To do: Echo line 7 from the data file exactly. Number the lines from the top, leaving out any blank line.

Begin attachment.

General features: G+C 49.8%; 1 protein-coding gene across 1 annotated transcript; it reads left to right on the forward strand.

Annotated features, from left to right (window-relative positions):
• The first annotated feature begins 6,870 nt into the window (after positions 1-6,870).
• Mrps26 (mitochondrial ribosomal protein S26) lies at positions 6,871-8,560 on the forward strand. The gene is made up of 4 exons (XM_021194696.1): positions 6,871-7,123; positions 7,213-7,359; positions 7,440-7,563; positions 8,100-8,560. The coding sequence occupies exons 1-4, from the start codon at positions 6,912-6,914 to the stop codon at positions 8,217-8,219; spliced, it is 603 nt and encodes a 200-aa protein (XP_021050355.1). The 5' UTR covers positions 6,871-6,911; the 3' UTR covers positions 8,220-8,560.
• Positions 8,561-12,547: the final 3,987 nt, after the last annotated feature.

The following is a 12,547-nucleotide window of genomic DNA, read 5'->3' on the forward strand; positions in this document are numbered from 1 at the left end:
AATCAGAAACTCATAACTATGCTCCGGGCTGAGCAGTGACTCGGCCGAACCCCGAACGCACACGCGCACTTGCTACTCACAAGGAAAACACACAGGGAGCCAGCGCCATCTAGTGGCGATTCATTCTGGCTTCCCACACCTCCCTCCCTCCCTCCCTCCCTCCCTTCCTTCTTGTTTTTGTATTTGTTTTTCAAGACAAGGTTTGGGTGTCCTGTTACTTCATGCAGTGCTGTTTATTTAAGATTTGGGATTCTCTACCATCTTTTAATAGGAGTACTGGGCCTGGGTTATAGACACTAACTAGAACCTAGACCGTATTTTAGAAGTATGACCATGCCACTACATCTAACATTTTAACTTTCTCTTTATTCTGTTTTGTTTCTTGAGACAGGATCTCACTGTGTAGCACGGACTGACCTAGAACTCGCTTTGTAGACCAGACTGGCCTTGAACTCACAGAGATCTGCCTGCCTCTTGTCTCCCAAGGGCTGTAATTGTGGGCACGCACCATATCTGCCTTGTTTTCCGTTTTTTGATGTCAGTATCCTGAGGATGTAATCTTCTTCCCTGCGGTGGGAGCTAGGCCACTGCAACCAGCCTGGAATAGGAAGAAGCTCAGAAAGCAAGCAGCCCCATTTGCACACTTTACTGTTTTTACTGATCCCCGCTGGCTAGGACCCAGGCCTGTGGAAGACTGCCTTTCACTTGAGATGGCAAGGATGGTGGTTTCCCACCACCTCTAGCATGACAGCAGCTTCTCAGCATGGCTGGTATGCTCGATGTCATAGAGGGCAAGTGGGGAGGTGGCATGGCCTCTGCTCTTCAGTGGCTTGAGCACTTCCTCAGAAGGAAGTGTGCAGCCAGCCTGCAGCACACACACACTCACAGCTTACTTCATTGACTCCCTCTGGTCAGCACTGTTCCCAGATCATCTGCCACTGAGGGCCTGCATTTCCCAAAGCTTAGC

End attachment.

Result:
AATCAGAAACTCATAACTATGCTCCGGGCTGAGCAGTGACTCGGCCGAACCCCGAACGCACACGCGCACTTGCTACTCACAAGGAAAACACACAGGGAGCCAGCGCCATCTAGTGGCGATTCATTCTGGCTTCCCACACCTCCCTCCCTCCCTCCCTCCCTCCCTTCCTTCTTGTTTTTGTATTTGTTTTTCAAGACAAGGTTTGGGTGTCCTGTTACTTCATGCAGTGCTGTTTATTTAAGATTTGGGATTCTCTACCATCTTTTAATAGGAGTACTGGGCCTGGGTTATAGACACTAACTAGAACCTAGACCGTATTTTAGAAGTATGACCATGCCACTACATCTAACATTTTAACTTTCTCTTTATTCTGTTTTGTTTCTTGAGACAGGATCTCACTGTGTAGCACGGACTGACCTAGAACTCGCTTTGTAGACCAGACTGGCCTTGAACTCACAGAGATCTGCCTGCCTCTTGTCTCCCAAGGGCTGTAATTGTGGGCACGCACCATATCTGCCTTGTTTTCCGTTTTTTGATGTCAGTATCCTGAGGATGTAATCTTCTTCCCTGCGGTGGGAGCTAGGCCACTGCAACCAGCCTGGAATAGGAAGAAGCTCAGAAAGCAAGCAGCCCCATTTGCACACTTTACTGTTTTTACTGATCCCCGCTGGCTAGGACCCAGGCCTGTGGAAGACTGCCTTTCACTTGAGATGGCAAGGATGGTGGTTTCCCACCACCTCTAGCATGACAGCAGCTTCTCAGCATGGCTGGTATGCTCGATGTCATAGAGGGCAAGTGGGGAGGTGGCATGGCCTCTGCTCTTCAGTGGCTTGAGCACTTCCTCAGAAGGAAGTGTGCAGCCAGCCTGCAGCACACACACACTCACAGCTTACTTCATTGACTCCCTCTGGTCAGCACTGTTCCCAGATCATCTGCCACTGAGGGCCTGCATTTCCCAAAGCTTAGC